• parse: To help test functions solved without Pandas, cse163_utils.py defines a parse function that takes a filename and returns the dataset as a list of dictionaries.

  • read_csv: To help test functions solved with Pandas, call pd.read_csv to return the dataset as a DataFrame.

from cse163_utils import parse
import pandas as pd

df = pd.read_csv('file.csv')
list_of_dict = parse('file.csv')

Test Files

  • Create your own testing CSV file and submit these files with your other files.

  • Do not use or introduce subdirectories (subfolders) for the test files in this assignment. Keep the file structure flat.

  • When specifying file names, use relative paths, such as pd.read_csv('pokemon_test.csv').

  • Do not use the pokemon_box.csv file in your own test cases. The file is too large to come up with the correct answer on your own; it’s not valid to assume your code’s output is the correct answer and to blindly use that as the expected value.

Test Methods

  • Write at least one test function for each problem and give it a descriptive name that indicates the function being tested, such as test_species_count.

  • In addition to the provided pokemon_test.csv example file, add at least 2 (two) additional test files (one file for each case you’re testing). These data files contain short, contrived, targeted data that is easy to verify in your tests.

  • One test function per problem is fine since both ways of solving the problem should compute the same result. In other words, you may choose to write one method, test_species_count that tests both the manual and pandas code.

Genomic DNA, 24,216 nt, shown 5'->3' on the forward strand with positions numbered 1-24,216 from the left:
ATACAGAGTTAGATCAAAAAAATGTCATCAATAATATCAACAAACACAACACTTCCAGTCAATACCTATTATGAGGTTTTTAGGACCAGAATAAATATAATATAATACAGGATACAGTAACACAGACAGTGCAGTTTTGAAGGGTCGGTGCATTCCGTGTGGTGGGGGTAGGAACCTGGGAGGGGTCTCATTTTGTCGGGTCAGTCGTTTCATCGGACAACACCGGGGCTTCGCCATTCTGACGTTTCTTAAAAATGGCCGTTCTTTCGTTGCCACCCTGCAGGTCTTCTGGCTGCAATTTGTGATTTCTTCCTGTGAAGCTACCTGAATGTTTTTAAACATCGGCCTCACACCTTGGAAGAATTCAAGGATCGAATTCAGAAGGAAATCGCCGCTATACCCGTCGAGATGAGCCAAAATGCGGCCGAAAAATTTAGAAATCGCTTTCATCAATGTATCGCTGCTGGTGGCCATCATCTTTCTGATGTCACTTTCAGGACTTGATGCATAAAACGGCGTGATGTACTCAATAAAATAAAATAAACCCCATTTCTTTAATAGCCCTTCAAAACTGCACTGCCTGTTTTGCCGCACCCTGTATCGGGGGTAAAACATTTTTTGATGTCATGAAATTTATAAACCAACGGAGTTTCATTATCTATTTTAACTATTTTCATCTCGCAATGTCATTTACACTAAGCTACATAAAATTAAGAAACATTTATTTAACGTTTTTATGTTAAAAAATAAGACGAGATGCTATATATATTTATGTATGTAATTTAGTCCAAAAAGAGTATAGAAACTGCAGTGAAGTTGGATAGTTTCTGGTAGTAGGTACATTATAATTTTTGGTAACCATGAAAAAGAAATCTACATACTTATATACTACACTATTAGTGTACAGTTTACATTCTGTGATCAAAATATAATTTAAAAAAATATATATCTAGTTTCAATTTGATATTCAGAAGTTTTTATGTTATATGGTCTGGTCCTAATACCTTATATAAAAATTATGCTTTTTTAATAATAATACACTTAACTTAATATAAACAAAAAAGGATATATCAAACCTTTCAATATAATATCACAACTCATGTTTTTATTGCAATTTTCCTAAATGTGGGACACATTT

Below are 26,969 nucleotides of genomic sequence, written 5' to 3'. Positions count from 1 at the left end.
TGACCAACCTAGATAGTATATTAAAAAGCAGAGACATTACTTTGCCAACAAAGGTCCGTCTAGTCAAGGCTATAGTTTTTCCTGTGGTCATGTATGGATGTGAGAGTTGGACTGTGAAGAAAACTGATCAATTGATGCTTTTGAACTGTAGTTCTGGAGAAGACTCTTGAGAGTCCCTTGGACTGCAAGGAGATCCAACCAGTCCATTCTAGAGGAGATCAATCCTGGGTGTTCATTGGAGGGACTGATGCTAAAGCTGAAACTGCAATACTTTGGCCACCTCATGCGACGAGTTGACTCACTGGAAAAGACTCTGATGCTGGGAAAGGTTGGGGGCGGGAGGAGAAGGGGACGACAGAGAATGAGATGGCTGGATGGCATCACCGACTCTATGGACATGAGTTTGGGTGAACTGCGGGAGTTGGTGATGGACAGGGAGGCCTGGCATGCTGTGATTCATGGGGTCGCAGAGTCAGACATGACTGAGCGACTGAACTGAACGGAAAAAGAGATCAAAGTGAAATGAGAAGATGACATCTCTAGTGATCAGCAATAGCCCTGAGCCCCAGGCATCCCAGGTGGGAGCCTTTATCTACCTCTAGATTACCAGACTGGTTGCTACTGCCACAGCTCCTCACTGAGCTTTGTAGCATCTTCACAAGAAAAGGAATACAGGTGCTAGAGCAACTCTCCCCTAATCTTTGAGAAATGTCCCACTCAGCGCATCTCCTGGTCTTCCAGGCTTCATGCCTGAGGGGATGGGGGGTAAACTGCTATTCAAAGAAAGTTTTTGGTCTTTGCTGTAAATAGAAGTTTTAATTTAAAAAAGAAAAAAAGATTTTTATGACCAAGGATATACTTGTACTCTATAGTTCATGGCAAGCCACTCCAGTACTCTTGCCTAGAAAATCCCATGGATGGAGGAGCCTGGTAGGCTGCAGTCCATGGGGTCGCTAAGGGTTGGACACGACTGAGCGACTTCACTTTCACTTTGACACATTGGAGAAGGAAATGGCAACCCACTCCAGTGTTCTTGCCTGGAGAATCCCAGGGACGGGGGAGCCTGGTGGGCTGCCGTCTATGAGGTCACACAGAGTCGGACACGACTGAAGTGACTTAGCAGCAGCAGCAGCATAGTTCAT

Constants, Globals & Locality

  • Do NOT use globals in your test file. Instead, use constants or method parameters.

  • Don’t make “heavy weight” constants. (See: Code Quality - Constants for more details.)

  • Attempt to keep declarations and values in close proximity to where they are used. This helps the reader understand the code better. This means, define expected values in the method where they are used.

  • Attempt to reduce redundancy with code instead of copy/paste. But, in test files, some redundancy is allowed so that tests can remain insulated from one another and to improve readability of individual test functions.

Here is some sample code:

This is my test file
import pandas as pd
import hw3_manual
import hw3_pandas

from cse163_utils import parse

# do NOT use globals like these
test_data_1_dict = parse('pokemon_box.csv')
test_data_1_df = pd.read_csv('pokemon_box.csv')

# these are constants and are fine to use if you want
FILE_1 = 'test_data1.csv'
FILE_2 = 'test_data2.csv'

def test_example():
    Test the method example using both manual and pandas
    # test simple case
    expected = {'age':15, 'height':102}
    assert_equals(expected, hw3_pandas.example(pd.read_csv(FILE_1)))
    assert_equals(expected, hw3_manual.example(parse(FILE_1)))

    # test extreme case